Late final month, the TikTok influencer Addison Rae went on “The Tonight Present Starring Jimmy Fallon” and casually carried out a set of latest viral dance routines in a comedic skit. Critics reacted with cries of appropriation — the dances’ creators, lots of them Black, weren’t credited — and with dismissals of Rae’s dancing skill.
What the producers of the skit didn’t acknowledge is how dance credit have develop into integral to TikTok, as they’ve been on apps the place dance was beforehand well-liked, like Instagram and Dubsmash. Influencers like Rae and Charli D’Amelio may be probably the most well-known dancers on TikTok, however they’re vessels for dances created by a variety of others, from skilled choreographers on the lookout for a jolt of virality to youngsters understanding new strikes of their basement.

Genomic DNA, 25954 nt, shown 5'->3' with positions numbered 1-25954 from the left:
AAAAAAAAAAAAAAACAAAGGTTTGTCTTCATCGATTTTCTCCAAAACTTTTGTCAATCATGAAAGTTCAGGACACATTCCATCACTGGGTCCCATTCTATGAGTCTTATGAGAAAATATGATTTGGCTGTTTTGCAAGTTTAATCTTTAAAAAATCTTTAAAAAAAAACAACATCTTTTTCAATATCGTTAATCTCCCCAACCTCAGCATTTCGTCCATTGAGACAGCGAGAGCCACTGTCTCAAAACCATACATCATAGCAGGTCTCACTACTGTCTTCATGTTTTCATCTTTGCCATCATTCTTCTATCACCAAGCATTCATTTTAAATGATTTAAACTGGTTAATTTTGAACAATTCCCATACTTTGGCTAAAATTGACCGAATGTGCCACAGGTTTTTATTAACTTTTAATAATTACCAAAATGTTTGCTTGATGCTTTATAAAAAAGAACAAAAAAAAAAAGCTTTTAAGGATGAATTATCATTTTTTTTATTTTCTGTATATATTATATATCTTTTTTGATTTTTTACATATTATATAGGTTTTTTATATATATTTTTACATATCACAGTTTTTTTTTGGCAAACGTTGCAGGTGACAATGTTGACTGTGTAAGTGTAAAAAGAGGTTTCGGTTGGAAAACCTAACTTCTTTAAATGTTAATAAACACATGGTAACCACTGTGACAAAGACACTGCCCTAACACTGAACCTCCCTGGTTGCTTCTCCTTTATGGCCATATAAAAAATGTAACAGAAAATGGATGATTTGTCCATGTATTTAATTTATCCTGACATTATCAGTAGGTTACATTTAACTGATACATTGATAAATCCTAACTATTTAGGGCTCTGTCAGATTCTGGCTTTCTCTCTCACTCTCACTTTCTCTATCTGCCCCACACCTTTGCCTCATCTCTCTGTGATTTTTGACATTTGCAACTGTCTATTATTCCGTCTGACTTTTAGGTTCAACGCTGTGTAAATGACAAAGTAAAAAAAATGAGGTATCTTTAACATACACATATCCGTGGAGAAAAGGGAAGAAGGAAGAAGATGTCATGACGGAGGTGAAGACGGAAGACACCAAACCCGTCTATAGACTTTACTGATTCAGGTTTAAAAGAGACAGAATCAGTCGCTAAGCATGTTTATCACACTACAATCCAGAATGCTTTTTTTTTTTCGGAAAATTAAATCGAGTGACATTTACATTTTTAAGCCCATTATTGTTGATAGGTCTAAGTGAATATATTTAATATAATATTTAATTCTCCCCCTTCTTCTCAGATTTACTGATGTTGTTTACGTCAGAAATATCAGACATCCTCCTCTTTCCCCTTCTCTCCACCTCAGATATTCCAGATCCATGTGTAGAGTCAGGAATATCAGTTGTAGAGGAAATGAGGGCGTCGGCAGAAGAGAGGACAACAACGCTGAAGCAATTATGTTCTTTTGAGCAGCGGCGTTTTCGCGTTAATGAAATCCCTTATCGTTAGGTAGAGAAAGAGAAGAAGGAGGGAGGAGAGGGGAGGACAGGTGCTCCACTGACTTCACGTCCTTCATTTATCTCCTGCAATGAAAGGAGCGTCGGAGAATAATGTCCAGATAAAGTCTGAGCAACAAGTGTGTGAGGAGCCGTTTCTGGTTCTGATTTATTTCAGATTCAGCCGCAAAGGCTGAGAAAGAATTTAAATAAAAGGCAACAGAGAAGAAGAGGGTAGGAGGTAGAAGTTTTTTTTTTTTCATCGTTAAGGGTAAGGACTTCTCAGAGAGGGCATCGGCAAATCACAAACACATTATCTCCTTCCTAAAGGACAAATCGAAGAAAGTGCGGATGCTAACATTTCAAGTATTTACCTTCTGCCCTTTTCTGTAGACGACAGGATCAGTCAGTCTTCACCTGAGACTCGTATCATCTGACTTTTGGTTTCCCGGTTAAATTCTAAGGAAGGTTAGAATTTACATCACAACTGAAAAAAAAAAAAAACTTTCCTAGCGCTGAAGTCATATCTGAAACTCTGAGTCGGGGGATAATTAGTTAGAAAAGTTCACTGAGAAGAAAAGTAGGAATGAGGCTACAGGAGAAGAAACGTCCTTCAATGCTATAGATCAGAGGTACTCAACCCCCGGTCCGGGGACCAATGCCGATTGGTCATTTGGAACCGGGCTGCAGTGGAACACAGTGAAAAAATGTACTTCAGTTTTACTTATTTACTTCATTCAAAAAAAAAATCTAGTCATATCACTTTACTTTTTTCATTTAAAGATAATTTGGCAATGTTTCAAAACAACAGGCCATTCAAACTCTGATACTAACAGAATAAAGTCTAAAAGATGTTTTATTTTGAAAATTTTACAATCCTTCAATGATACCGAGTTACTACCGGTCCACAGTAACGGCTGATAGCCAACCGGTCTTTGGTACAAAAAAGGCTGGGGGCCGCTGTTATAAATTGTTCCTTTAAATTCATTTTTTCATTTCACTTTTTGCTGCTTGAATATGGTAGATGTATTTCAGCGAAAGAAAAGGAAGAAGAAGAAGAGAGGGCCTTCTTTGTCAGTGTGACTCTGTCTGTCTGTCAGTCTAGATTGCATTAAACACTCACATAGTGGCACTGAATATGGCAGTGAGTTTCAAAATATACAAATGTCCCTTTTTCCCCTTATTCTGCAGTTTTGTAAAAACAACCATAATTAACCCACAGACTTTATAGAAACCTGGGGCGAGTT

On this week’s Popcast, a dialog in regards to the methods dance has been central to the unfold of TikTok, the connection between Black choreographers and white influencers and a pocket historical past of dance credit on social media.